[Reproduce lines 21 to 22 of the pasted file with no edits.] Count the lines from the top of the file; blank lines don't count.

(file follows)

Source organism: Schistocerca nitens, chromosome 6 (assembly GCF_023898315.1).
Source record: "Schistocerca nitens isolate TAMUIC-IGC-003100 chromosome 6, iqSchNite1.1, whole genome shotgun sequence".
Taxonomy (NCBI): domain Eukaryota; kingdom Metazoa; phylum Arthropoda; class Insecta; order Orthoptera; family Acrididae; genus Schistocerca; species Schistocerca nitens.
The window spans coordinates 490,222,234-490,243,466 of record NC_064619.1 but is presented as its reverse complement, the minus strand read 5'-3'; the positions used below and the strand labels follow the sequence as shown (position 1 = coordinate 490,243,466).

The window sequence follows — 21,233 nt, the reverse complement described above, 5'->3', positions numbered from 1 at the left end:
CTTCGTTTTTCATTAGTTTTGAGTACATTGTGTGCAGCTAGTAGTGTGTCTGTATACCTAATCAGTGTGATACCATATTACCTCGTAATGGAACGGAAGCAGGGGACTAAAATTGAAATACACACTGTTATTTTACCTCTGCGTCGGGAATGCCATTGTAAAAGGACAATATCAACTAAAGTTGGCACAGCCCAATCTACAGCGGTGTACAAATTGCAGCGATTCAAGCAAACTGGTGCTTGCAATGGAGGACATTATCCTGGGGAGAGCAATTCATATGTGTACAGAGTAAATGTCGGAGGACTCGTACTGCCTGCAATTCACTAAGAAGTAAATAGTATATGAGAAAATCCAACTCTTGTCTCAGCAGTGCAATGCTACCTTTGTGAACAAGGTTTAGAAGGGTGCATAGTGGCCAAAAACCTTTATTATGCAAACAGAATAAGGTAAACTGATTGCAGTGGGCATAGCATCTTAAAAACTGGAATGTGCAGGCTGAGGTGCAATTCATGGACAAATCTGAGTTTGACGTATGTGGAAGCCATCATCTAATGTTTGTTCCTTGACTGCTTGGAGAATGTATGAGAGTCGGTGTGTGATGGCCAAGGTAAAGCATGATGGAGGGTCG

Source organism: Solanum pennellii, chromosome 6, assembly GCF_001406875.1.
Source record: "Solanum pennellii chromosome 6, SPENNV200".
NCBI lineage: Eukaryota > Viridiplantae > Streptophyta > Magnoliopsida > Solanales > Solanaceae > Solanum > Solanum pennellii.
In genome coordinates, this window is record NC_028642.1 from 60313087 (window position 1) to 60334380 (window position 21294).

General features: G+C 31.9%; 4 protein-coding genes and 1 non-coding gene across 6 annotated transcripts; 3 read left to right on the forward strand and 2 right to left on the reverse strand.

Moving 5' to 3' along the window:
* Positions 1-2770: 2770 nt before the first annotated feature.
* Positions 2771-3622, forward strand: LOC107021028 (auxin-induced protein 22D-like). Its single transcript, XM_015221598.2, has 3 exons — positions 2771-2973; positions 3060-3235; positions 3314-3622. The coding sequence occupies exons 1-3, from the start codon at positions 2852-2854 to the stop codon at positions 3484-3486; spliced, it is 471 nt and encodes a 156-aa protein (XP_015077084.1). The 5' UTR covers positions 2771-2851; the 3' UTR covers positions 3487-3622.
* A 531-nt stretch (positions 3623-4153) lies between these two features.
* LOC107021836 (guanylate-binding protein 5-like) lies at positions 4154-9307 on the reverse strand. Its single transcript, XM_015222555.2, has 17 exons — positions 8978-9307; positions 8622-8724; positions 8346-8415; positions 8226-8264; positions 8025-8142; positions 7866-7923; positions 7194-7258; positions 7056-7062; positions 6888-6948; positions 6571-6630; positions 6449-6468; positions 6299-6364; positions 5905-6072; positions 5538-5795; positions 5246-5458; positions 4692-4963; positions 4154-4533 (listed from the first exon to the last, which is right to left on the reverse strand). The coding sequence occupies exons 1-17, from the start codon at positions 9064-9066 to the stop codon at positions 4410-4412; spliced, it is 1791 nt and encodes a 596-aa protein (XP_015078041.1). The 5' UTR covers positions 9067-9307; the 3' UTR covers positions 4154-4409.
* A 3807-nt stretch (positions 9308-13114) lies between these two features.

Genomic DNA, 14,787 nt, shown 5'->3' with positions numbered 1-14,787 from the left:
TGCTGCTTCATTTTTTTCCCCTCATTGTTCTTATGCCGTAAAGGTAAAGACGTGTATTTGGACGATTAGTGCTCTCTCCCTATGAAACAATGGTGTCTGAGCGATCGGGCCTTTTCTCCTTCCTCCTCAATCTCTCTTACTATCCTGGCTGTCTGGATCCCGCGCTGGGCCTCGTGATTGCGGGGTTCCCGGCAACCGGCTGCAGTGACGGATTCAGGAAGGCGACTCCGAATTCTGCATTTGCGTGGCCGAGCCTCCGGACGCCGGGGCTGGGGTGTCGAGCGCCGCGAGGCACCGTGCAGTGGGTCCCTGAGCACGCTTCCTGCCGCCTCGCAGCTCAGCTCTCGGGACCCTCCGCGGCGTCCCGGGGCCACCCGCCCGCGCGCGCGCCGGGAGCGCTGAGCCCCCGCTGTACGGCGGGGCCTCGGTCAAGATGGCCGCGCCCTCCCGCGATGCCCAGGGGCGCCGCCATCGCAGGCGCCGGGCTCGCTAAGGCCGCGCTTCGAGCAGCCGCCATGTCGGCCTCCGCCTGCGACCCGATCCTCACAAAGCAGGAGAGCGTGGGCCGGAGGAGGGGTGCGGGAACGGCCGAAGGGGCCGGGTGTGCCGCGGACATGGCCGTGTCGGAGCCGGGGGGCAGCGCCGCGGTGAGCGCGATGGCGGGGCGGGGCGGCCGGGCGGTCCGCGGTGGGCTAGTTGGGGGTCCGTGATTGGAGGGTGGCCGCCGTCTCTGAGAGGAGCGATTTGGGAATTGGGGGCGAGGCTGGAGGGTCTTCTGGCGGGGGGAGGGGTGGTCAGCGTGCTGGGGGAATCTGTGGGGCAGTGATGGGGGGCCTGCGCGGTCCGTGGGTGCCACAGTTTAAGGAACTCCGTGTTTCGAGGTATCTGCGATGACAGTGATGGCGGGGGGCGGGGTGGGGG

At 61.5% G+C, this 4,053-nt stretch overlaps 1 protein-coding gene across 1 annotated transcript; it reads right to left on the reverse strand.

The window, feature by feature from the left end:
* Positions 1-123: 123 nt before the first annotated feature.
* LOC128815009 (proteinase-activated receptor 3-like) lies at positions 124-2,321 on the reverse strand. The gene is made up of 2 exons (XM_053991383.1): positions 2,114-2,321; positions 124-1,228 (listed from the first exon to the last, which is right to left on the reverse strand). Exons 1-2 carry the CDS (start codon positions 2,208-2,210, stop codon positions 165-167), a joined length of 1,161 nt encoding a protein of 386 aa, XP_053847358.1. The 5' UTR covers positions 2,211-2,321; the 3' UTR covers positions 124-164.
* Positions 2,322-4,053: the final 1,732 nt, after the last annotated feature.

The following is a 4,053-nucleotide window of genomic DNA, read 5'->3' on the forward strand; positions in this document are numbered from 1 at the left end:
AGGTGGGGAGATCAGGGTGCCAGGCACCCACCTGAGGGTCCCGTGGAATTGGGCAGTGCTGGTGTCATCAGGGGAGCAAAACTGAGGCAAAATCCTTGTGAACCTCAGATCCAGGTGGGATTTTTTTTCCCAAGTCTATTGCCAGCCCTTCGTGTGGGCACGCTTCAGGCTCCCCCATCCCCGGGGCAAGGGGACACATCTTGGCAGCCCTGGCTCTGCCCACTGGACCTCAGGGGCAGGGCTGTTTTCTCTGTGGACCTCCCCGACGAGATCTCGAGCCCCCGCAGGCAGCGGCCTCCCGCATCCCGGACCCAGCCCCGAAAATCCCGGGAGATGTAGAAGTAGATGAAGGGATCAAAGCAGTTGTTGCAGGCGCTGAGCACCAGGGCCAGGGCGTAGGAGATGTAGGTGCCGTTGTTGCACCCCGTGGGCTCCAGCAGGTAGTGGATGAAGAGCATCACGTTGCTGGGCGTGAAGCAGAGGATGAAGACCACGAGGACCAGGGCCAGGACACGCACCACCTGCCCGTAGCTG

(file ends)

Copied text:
The window, feature by feature from the left end:
* Positions 1-123: 123 nt before the first annotated feature.